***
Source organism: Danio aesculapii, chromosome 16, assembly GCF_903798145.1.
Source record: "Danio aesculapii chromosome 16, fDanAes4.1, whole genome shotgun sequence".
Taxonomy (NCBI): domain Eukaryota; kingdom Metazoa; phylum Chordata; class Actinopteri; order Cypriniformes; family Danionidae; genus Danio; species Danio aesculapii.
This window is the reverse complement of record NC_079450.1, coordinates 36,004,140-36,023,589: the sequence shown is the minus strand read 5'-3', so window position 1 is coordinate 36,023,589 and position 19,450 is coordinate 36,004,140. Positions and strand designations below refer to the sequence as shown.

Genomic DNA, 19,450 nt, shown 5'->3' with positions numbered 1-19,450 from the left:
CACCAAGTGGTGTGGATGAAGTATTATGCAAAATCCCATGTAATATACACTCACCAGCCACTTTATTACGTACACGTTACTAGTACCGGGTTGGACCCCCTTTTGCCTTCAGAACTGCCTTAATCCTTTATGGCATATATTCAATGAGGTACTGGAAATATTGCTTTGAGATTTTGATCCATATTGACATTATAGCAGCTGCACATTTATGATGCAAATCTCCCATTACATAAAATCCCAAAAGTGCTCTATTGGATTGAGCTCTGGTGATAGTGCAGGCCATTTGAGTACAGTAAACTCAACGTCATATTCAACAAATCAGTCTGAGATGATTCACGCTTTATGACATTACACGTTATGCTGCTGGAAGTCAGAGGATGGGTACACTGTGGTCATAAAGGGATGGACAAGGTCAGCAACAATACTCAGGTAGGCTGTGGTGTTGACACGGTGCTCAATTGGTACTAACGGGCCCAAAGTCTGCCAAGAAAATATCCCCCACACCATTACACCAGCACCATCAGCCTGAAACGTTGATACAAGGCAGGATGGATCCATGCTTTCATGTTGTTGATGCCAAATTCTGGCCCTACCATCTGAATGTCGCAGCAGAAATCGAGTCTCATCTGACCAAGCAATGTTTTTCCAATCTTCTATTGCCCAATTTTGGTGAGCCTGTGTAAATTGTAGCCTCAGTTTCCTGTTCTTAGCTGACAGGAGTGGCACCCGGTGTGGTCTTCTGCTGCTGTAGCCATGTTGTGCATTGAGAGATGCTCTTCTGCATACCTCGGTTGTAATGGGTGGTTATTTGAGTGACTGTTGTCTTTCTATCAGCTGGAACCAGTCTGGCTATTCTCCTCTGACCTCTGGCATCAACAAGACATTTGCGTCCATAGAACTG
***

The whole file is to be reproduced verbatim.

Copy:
Source organism: Danio aesculapii, chromosome 16, assembly GCF_903798145.1.
Source record: "Danio aesculapii chromosome 16, fDanAes4.1, whole genome shotgun sequence".
Taxonomy (NCBI): domain Eukaryota; kingdom Metazoa; phylum Chordata; class Actinopteri; order Cypriniformes; family Danionidae; genus Danio; species Danio aesculapii.
This window is the reverse complement of record NC_079450.1, coordinates 36,004,140-36,023,589: the sequence shown is the minus strand read 5'-3', so window position 1 is coordinate 36,023,589 and position 19,450 is coordinate 36,004,140. Positions and strand designations below refer to the sequence as shown.

Genomic DNA, 19,450 nt, shown 5'->3' with positions numbered 1-19,450 from the left:
CACCAAGTGGTGTGGATGAAGTATTATGCAAAATCCCATGTAATATACACTCACCAGCCACTTTATTACGTACACGTTACTAGTACCGGGTTGGACCCCCTTTTGCCTTCAGAACTGCCTTAATCCTTTATGGCATATATTCAATGAGGTACTGGAAATATTGCTTTGAGATTTTGATCCATATTGACATTATAGCAGCTGCACATTTATGATGCAAATCTCCCATTACATAAAATCCCAAAAGTGCTCTATTGGATTGAGCTCTGGTGATAGTGCAGGCCATTTGAGTACAGTAAACTCAACGTCATATTCAACAAATCAGTCTGAGATGATTCACGCTTTATGACATTACACGTTATGCTGCTGGAAGTCAGAGGATGGGTACACTGTGGTCATAAAGGGATGGACAAGGTCAGCAACAATACTCAGGTAGGCTGTGGTGTTGACACGGTGCTCAATTGGTACTAACGGGCCCAAAGTCTGCCAAGAAAATATCCCCCACACCATTACACCAGCACCATCAGCCTGAAACGTTGATACAAGGCAGGATGGATCCATGCTTTCATGTTGTTGATGCCAAATTCTGGCCCTACCATCTGAATGTCGCAGCAGAAATCGAGTCTCATCTGACCAAGCAATGTTTTTCCAATCTTCTATTGCCCAATTTTGGTGAGCCTGTGTAAATTGTAGCCTCAGTTTCCTGTTCTTAGCTGACAGGAGTGGCACCCGGTGTGGTCTTCTGCTGCTGTAGCCATGTTGTGCATTGAGAGATGCTCTTCTGCATACCTCGGTTGTAATGGGTGGTTATTTGAGTGACTGTTGTCTTTCTATCAGCTGGAACCAGTCTGGCTATTCTCCTCTGACCTCTGGCATCAACAAGACATTTGCGTCCATAGAACTG